You have been provided with a database of anonymous anthropometric measurements. You are required to calculate the relevant anthropometric indices and undertake analysis of this data against national and international reported values and cut-offs for health risk. Each student will submit a written report in the style of a scientific journal paper, presenting and interpreting their results and critically evaluating the reliability of anthropometry in nutrition assessment. All discussion should be supported by relevant literature in the area. All relevant results should be presented in tabular/graphical format in an appendix. The report should be structured as follows: • Title page – to include title of the assignment, student name, B number and course title.

• Introduction (15%) – this should give a concise background to the use of anthropometry in nutrition assessment and should be appropriately referenced (approx. 300 words).

• Methodology (15%) – this should briefly describe in scientific terms the methods used to obtain anthropometric measurements and indices. As you have been provided with the raw data, you are advised to use the practical instructions on taking measurements, which were included in your lecture notes, to guide you on writing this. (approx. 200 words).

• Results (15%) – clearly state main results in the body of the text (approx. 300 words). The report should: o Present the mean, SD and range (min-max) for ALL measurements AND indices; o Compare groups to each other, e.g. males to female or by age; o Compare results to recognised reference ranges.

• Tables and figures (10%) – should be presented as appendices and referred to within the main body of text where relevant. Tables and figures should be self-explanatory and be able to stand alone (i.e. short informative title/legend and use appropriate footnotes). They need to include reference ranges for comparison and have an appropriate title (max 3 tables/figures). Students are advised to consult a recent paper published in the British Journal of Nutrition to see an example of how to correctly format tables/figures.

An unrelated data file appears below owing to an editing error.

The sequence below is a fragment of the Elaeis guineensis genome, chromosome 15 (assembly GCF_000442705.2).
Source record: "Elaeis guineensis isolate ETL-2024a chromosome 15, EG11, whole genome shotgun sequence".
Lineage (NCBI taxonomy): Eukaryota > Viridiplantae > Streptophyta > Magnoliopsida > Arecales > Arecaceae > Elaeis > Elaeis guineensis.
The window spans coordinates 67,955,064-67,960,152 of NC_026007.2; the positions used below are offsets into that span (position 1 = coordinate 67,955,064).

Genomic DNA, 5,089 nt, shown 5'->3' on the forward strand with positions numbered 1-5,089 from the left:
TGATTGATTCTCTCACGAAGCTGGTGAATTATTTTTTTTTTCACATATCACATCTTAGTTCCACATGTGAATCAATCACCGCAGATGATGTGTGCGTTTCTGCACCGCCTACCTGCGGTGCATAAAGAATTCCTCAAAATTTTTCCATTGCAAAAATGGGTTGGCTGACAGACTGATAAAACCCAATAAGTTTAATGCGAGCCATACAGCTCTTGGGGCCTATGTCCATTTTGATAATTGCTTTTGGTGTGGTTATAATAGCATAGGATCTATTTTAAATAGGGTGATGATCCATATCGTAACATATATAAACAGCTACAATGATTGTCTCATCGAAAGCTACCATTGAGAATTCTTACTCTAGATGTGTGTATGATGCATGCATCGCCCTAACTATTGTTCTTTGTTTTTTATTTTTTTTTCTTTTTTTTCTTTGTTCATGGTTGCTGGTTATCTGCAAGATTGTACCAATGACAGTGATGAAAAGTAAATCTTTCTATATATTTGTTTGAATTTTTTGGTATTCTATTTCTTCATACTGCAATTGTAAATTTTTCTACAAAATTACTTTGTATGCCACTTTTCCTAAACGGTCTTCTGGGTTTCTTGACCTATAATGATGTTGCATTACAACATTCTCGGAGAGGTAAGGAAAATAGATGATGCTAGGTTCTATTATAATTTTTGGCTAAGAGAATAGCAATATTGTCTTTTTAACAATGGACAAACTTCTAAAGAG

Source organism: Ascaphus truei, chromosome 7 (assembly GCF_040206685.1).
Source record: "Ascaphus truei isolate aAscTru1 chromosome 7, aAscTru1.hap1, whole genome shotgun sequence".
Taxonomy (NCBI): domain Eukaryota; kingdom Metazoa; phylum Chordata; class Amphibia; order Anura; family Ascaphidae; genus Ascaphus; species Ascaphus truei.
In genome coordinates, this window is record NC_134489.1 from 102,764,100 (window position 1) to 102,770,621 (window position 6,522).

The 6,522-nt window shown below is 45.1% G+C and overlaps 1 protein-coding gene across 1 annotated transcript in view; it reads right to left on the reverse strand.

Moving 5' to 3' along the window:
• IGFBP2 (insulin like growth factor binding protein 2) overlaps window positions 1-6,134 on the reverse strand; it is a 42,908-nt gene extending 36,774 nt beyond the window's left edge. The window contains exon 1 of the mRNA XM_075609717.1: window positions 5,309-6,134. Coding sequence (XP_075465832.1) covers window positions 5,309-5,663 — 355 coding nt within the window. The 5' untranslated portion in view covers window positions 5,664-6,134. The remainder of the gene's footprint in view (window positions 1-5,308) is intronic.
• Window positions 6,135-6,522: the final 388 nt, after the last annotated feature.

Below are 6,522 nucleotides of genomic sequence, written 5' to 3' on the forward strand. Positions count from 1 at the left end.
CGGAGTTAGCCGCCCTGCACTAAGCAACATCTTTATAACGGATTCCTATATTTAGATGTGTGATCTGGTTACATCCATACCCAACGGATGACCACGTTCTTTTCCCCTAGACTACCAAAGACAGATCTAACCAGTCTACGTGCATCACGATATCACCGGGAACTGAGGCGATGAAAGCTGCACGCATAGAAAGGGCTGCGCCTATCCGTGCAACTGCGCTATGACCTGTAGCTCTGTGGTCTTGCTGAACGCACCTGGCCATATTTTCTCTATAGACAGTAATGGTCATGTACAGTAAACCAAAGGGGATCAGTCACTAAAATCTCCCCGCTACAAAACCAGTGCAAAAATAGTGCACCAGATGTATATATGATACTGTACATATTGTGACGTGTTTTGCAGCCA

• Discussion including evidence of background reading & a valid conclusion (35%) – critically discuss the results you have presented comparing the findings to reference data and where possible with other published research (e.g. NDNS and NANS results). You should consider the limitations of the findings (small sample size, restricted age range), and suggest how this could be improved if you repeated the assignment. (approx. 400 words) November 2018 • Referencing (5%) – Referencing should be in the Faculty Harvard style (see separate guidance document). Poor referencing format (incorrect/inconsistent style) will result in a 5% reduction in your mark. • Presentation, Grammar and Spelling (5%) – Reports should be written scientifically, this means not using personal terms such as “I”, “we”, “he”. Ensure consistency of font size (minimum font 12) and style, check spelling, and make sure that grammar is correct throughout. Remember to proof-read your work before submission. Report Word limit: 1200 words +/- 10%, excluding reference list and appendices. Minimum font size 12. Word count is to be stated at the end of report. Exceeding the word limit will result in a 10% reduction in your mark. Plagiarism: All reports should be written in your own words, with referencing as appropriate. Reports are individual and excessive similarity will be investigated and may result in marks being deducted. Plagiarism will be subject to the School of Biomedical Sciences regulations. 

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